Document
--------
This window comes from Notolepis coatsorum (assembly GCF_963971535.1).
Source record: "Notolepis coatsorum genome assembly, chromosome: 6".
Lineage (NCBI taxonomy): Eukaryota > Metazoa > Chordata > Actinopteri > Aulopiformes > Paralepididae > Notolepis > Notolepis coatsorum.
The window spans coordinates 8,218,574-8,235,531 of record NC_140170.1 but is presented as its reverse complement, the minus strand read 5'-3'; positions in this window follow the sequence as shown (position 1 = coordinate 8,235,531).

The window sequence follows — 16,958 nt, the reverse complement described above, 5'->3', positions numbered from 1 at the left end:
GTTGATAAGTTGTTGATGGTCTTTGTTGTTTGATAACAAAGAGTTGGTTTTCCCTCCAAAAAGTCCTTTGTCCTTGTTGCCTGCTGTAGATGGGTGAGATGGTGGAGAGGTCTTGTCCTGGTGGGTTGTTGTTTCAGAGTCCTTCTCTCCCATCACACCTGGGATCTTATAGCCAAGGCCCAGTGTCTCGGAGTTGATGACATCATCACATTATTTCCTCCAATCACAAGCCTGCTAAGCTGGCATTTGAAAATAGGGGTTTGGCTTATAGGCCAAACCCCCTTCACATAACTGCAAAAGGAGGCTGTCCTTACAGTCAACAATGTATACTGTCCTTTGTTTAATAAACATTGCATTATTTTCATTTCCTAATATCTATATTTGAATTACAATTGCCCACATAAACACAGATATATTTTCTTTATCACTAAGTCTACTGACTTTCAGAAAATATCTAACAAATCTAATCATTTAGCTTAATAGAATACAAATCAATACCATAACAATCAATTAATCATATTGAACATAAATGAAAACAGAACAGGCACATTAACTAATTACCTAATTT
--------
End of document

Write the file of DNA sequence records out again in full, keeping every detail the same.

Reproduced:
This window comes from Notolepis coatsorum (assembly GCF_963971535.1).
Source record: "Notolepis coatsorum genome assembly, chromosome: 6".
Lineage (NCBI taxonomy): Eukaryota > Metazoa > Chordata > Actinopteri > Aulopiformes > Paralepididae > Notolepis > Notolepis coatsorum.
The window spans coordinates 8,218,574-8,235,531 of record NC_140170.1 but is presented as its reverse complement, the minus strand read 5'-3'; positions in this window follow the sequence as shown (position 1 = coordinate 8,235,531).

The window sequence follows — 16,958 nt, the reverse complement described above, 5'->3', positions numbered from 1 at the left end:
GTTGATAAGTTGTTGATGGTCTTTGTTGTTTGATAACAAAGAGTTGGTTTTCCCTCCAAAAAGTCCTTTGTCCTTGTTGCCTGCTGTAGATGGGTGAGATGGTGGAGAGGTCTTGTCCTGGTGGGTTGTTGTTTCAGAGTCCTTCTCTCCCATCACACCTGGGATCTTATAGCCAAGGCCCAGTGTCTCGGAGTTGATGACATCATCACATTATTTCCTCCAATCACAAGCCTGCTAAGCTGGCATTTGAAAATAGGGGTTTGGCTTATAGGCCAAACCCCCTTCACATAACTGCAAAAGGAGGCTGTCCTTACAGTCAACAATGTATACTGTCCTTTGTTTAATAAACATTGCATTATTTTCATTTCCTAATATCTATATTTGAATTACAATTGCCCACATAAACACAGATATATTTTCTTTATCACTAAGTCTACTGACTTTCAGAAAATATCTAACAAATCTAATCATTTAGCTTAATAGAATACAAATCAATACCATAACAATCAATTAATCATATTGAACATAAATGAAAACAGAACAGGCACATTAACTAATTACCTAATTT